The space program (and related military missile programs) forced electronic miniaturization which, in turn, inspired further advances in electronics and birthed an amazing and expansive industry. The burgeoning electronic industry then reapplied the technology developed from the space program into more terrestrial pursuits, like portable transistorized radios, solid-state televisions, the mini-computer and then the home computer. When IBM first introduced the home computer in 1981, many could not imagine why anyone would need a computer at home. That quickly changed as simple and highly useful programs, applications, games and other entertainment and communication functions were added to make home computers an indispensable part of our personal and professional lives today.

Now we feel the need to carry these computers with us everywhere in the form of smart phones, laptops and tablets. Most of us sit in front of a computer at work. The “tool” of our era is technology. The human race has transitioned from the Industrial Age into the Technology Age in an extraordinarily short period of time.

Few of us understand the pivotal role the space program had in propelling this transition.

Watch for Part II to be published on July 22, 2013.

Virgin Galactic Gets Researchers into Space

Not only does Virgin Galactic offer tourists a chance to travel in space, they offer researchers a way to conduct experiments and gather data there too.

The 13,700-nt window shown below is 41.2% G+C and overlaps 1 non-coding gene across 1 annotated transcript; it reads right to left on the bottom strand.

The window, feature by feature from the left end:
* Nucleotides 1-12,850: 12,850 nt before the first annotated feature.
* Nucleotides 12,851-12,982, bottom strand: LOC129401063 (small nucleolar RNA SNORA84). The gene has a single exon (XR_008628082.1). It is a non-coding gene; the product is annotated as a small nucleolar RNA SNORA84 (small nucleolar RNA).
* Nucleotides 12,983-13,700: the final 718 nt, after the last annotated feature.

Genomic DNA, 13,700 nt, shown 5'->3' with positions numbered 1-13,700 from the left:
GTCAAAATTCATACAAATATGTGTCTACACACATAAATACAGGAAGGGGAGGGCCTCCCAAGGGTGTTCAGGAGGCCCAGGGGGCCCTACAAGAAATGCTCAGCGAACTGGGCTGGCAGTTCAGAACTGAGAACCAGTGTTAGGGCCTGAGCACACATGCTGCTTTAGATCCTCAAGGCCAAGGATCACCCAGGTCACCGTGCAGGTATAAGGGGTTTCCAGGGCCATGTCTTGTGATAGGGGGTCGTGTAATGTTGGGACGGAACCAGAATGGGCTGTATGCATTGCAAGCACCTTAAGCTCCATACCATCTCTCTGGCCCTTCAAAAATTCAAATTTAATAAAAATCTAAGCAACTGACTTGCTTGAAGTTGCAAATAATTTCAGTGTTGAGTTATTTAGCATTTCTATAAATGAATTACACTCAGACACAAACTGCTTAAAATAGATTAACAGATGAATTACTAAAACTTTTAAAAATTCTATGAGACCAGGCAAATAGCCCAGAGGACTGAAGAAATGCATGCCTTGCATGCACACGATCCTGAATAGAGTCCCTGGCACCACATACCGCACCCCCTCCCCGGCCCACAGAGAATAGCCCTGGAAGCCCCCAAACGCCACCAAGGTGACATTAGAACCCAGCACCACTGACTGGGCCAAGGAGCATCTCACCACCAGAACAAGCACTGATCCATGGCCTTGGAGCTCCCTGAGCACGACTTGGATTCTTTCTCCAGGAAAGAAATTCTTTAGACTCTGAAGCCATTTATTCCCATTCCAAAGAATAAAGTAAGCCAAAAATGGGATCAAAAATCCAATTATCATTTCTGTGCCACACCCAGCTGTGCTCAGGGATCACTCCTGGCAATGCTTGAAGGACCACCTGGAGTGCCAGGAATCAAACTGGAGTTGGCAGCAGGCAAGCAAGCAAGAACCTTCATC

As mentioned in my previous post Private Commercial Space Programs a Reality, the general public remains largely unaware of these important plans and accomplishments. Scientists, engineers, educators, and others are invited to participate as part of Virgin Galactic’s core mission. There are two types of research flights available with plans to eventually put another ship to use.

To learn more about this exciting development, read Conducting Research on SpaceShipTwo and WhiteKnightTwo on the Virgin Galacitc website.

Satellite in space

Satellite in orbit around the Earth, artist’s rendering.

 

 

 

 

 

 

 

photo attribution: By NASA Goddard Space Flight Center from Greenbelt, MD, USA (Landsat Celebrates 40 Years of Observing Earth) [CC-BY-2.0 (http://creativecommons.org/licenses/by/2.0)], via Wikimedia Commons

“What If We Made Space Travel Practical?”
“What If We Made Space Travel Practical?”